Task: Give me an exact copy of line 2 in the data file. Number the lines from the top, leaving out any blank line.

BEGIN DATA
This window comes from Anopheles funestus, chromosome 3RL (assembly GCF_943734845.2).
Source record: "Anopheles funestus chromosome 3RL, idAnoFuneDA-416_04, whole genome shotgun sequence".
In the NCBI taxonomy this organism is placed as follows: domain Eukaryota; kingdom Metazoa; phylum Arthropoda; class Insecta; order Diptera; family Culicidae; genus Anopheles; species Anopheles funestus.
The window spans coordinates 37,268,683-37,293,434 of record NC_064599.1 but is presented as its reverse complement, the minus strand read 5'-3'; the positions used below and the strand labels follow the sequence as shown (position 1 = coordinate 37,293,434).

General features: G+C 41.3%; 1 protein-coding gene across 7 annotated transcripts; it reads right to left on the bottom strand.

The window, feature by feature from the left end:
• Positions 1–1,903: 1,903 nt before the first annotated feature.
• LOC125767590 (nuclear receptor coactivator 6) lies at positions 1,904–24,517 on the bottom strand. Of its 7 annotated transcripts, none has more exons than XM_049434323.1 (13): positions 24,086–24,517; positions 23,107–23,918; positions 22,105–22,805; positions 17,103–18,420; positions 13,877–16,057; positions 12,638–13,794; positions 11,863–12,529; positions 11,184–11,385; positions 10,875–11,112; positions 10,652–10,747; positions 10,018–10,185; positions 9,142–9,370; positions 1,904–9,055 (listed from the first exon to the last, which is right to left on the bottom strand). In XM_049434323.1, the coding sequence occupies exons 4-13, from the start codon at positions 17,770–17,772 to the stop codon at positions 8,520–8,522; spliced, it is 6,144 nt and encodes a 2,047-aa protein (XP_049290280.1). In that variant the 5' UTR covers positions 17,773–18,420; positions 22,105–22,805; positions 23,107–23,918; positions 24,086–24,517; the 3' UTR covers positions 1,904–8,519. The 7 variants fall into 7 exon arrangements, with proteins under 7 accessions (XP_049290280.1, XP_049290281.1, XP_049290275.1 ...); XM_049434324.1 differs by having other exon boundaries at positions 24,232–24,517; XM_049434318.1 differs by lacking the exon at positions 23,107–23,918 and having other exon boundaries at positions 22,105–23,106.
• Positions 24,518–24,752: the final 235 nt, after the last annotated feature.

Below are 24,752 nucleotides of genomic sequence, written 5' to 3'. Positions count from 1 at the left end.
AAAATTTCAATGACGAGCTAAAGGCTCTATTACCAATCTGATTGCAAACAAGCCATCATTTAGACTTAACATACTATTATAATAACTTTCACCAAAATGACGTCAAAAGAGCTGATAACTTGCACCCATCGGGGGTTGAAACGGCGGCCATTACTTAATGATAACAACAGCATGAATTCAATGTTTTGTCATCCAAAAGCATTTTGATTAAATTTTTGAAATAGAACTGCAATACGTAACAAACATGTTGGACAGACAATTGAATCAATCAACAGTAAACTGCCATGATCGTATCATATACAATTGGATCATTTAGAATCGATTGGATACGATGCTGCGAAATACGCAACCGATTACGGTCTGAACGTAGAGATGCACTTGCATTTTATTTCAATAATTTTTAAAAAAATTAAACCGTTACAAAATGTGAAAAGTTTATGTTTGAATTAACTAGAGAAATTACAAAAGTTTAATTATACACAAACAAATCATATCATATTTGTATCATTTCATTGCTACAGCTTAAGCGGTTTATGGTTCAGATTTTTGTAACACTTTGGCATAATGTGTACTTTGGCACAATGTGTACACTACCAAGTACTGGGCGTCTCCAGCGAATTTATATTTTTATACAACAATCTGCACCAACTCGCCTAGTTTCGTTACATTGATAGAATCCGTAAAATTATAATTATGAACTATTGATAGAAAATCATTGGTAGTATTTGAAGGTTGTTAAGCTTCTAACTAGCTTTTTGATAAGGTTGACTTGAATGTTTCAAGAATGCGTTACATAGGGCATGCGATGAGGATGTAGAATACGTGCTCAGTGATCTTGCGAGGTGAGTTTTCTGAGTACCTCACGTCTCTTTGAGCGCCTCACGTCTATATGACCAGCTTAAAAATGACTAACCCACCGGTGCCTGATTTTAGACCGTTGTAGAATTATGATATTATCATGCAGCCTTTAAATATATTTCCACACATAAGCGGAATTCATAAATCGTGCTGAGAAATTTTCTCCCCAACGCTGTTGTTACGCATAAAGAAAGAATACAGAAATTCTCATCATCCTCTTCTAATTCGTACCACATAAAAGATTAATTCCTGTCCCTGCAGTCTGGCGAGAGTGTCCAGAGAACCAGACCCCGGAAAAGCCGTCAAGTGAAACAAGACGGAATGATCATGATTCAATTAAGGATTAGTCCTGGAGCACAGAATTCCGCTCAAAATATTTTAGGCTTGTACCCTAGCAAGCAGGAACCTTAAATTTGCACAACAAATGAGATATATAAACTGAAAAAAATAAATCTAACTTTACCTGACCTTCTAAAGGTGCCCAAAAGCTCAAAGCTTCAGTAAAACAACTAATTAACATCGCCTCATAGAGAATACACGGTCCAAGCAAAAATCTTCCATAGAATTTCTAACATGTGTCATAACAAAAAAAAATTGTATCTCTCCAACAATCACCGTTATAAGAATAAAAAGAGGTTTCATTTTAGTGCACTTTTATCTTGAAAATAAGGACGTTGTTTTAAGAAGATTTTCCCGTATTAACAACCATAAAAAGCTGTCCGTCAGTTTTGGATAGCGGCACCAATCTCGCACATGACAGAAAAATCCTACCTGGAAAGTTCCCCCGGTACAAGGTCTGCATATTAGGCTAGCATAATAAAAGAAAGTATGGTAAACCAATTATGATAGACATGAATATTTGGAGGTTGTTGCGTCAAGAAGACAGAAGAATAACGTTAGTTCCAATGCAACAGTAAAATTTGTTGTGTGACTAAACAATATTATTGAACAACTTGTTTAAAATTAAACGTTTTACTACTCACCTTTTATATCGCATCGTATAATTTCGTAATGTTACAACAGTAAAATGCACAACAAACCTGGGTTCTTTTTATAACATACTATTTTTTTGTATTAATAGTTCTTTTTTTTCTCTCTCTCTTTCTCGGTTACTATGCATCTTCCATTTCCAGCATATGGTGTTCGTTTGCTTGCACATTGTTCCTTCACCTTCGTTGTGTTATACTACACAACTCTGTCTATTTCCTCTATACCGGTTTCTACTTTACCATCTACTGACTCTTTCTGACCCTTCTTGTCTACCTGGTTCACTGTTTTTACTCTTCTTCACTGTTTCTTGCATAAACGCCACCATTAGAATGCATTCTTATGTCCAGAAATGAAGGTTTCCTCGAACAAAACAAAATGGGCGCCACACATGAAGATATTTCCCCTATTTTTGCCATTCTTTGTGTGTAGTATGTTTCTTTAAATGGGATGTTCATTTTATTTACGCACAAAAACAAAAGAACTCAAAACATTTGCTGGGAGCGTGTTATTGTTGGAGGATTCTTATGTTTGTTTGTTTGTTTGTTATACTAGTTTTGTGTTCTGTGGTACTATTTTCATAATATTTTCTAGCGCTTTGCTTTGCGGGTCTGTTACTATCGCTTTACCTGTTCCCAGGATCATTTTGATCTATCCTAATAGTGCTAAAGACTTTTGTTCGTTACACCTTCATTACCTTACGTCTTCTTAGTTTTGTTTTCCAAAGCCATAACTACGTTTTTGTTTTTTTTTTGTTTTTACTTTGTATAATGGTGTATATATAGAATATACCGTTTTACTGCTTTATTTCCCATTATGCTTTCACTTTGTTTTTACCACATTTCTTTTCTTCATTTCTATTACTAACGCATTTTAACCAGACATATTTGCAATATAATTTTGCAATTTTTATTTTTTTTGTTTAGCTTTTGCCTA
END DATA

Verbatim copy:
Source record: "Anopheles funestus chromosome 3RL, idAnoFuneDA-416_04, whole genome shotgun sequence".